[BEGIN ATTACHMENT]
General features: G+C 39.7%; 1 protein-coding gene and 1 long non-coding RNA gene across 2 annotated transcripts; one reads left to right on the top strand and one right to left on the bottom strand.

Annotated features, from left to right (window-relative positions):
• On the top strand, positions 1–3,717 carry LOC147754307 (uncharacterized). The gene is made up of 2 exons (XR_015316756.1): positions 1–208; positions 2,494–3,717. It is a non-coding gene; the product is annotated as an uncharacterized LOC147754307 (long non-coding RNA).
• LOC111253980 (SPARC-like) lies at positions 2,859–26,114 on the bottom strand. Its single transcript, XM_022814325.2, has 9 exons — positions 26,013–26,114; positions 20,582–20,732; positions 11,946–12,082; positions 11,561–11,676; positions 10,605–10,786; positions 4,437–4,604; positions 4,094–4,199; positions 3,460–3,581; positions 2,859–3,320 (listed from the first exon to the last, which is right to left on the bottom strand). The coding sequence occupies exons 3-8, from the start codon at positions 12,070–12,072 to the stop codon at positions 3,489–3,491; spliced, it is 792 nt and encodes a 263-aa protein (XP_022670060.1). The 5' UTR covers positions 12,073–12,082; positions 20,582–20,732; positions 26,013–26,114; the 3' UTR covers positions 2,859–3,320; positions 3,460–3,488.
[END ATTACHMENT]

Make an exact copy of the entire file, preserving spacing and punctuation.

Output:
General features: G+C 39.7%; 1 protein-coding gene and 1 long non-coding RNA gene across 2 annotated transcripts; one reads left to right on the top strand and one right to left on the bottom strand.

Annotated features, from left to right (window-relative positions):
• On the top strand, positions 1–3,717 carry LOC147754307 (uncharacterized). The gene is made up of 2 exons (XR_015316756.1): positions 1–208; positions 2,494–3,717. It is a non-coding gene; the product is annotated as an uncharacterized LOC147754307 (long non-coding RNA).
• LOC111253980 (SPARC-like) lies at positions 2,859–26,114 on the bottom strand. Its single transcript, XM_022814325.2, has 9 exons — positions 26,013–26,114; positions 20,582–20,732; positions 11,946–12,082; positions 11,561–11,676; positions 10,605–10,786; positions 4,437–4,604; positions 4,094–4,199; positions 3,460–3,581; positions 2,859–3,320 (listed from the first exon to the last, which is right to left on the bottom strand). The coding sequence occupies exons 3-8, from the start codon at positions 12,070–12,072 to the stop codon at positions 3,489–3,491; spliced, it is 792 nt and encodes a 263-aa protein (XP_022670060.1). The 5' UTR covers positions 12,073–12,082; positions 20,582–20,732; positions 26,013–26,114; the 3' UTR covers positions 2,859–3,320; positions 3,460–3,488.